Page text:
The hourly rates charged by the Hughes Hubbard attorneys are reasonable. The rate of $700 per hour charged by Weiner and the rates of $485 and $280 per hour charged, respectively, by Pisciotta and Esguerra fall within the range of rates charged by similarly positioned attorneys at comparable law firms in New York City. See Phoenix Four, Inc. v. Strategic Res. Corp., No. 05 Civ. 4837, 2006 U.S. Dist. LEXIS 52402, at *6-7 (S.D.N.Y. Aug. 1, 2006) ("The National Law Journal's Winter 2005 survey of billing rates of the nation's 250 largest law firms lists rates for partners in New York firms from $260 to $830, and rates for associates from $140 to $555.") (citing Firm-By-Firm Sampling of Billing Rates Nationwide, The Nat'l L.J., Dec. 12, 2005, at S2).

The number of hours expended also are reasonable. An expenditure of 21 hours incurred in connection with a motion to compel discovery and impose sanctions is not excessive. Although the time records for Weiner and Pisciotta include entries for work done on both the Motion to Dismiss and Motion to Compel, counsel fairly adjusted for the "mixed" nature of those time entries by applying only for one third of the time expended. The work of counsel for which Banco Central seeks reimbursement consisted of non-superfluous tasks such as legal research, and the drafting, editing, and cite-checking of both the motion to compel and the reply. As noted above, the application is supported by detailed time records. The Principal Defendants have not asserted any reason why the hourly rates charged by Hughes Hubbard or the 21 hours expended on the Motion to Compel are unreasonable.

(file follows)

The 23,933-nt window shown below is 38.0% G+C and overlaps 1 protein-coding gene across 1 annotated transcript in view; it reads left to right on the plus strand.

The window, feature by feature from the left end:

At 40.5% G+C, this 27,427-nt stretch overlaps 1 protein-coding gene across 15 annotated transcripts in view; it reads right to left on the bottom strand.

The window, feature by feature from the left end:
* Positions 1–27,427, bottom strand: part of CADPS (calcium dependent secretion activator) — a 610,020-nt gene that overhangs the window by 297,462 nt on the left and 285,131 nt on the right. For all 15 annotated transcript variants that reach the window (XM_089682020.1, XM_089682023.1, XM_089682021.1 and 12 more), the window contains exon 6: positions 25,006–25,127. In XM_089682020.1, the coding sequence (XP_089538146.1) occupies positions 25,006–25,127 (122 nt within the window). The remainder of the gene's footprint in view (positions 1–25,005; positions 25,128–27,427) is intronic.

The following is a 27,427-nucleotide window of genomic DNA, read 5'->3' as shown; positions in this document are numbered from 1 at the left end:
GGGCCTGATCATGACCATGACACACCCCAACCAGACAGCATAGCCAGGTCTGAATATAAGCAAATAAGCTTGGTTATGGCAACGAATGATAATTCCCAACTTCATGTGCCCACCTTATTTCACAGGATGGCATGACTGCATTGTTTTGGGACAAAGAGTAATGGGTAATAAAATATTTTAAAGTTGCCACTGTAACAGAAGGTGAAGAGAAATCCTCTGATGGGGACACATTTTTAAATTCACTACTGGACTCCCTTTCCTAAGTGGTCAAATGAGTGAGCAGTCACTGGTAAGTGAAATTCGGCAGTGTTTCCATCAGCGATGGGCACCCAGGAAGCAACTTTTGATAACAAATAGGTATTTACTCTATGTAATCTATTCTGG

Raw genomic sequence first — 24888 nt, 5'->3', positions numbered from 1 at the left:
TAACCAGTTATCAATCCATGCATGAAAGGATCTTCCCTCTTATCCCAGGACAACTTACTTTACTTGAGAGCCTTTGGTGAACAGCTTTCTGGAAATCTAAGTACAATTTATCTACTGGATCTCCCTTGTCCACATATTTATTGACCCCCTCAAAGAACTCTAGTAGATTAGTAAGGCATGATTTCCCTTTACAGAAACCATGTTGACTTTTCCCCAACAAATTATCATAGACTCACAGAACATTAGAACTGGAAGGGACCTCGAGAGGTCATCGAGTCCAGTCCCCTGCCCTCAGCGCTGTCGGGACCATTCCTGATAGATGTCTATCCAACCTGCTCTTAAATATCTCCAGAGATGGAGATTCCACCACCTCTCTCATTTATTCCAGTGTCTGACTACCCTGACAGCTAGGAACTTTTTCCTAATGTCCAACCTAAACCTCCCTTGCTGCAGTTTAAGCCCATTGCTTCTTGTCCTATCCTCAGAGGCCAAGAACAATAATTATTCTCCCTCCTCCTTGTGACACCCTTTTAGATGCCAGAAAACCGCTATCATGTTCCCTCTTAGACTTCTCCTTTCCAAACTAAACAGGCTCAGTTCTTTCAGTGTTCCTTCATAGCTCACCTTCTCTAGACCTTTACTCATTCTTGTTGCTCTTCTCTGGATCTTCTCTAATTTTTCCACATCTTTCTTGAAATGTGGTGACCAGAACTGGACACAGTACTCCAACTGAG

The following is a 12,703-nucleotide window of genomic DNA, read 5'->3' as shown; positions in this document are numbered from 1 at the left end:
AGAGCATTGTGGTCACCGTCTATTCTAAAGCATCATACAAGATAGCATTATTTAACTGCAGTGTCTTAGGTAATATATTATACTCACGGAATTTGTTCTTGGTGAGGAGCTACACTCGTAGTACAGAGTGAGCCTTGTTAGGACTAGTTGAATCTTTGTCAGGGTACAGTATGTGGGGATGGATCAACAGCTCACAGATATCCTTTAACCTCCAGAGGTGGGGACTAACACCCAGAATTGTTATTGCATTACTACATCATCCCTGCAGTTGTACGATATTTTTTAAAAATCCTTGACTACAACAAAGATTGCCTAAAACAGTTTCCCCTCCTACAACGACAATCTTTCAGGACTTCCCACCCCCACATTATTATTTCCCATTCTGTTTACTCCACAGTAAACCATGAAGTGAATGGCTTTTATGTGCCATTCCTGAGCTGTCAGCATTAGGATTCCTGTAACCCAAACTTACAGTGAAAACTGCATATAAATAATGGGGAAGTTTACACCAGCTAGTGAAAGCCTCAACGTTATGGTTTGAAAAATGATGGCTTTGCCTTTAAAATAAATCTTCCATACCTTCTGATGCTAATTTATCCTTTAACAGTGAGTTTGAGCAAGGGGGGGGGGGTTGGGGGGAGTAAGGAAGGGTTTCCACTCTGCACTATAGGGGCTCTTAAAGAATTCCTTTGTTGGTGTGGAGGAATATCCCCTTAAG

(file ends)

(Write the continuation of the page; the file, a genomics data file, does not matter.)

It is also reasonable for Banco Central to be reimbursed for the legal research costs it was charged in connection with making the Motion to Compel. Plaintiff states that, in this case, Banco Central "was billed the Westlaw charges as separately chargeable disbursements." (Pl. Mem. 6 n.5.) Thus, counter to Principal Defendants' suggestion, the Westlaw fees were not included in the attorneys' fees charged by Hughes Hubbard but rather were expenses charged separately to Banco Central. "[W]here an attorney ordinarily charges computer research expenses separately to clients (rather than treating it as part of overhead), such expenses should be reimbursed in an award of attorney's fees. This position is consistent with the Second Circuit's suggestion in LeBlanc-Sternberg v. Fletcher that computerized legal research expenses are recoverable as part of attorney's fees." Bristol-Myers Squibb Co. v. Rhone-Poulenc Rorer, Inc., No. 95 Civ. 8533, 2002 U.S. Dist. LEXIS 13706 at *48 (S.D.N.Y. July 25, 2002) (citing LeBlanc-Sternberg v. Fletcher, 143 F.3d 748, 763 (2d Cir. 1998)). Thus, reimbursement of Westlaw legal research costs is appropriate.

Accordingly, pursuant to Federal Fule 27, the Court awards Banco Central reasonable attorneys' fees in the amount of $9,270 and costs in the amount of $2,592.45.

SO ORDERED.

Dated: March 12, 2007

JOHN F. KEENAN United States District Judge

20070312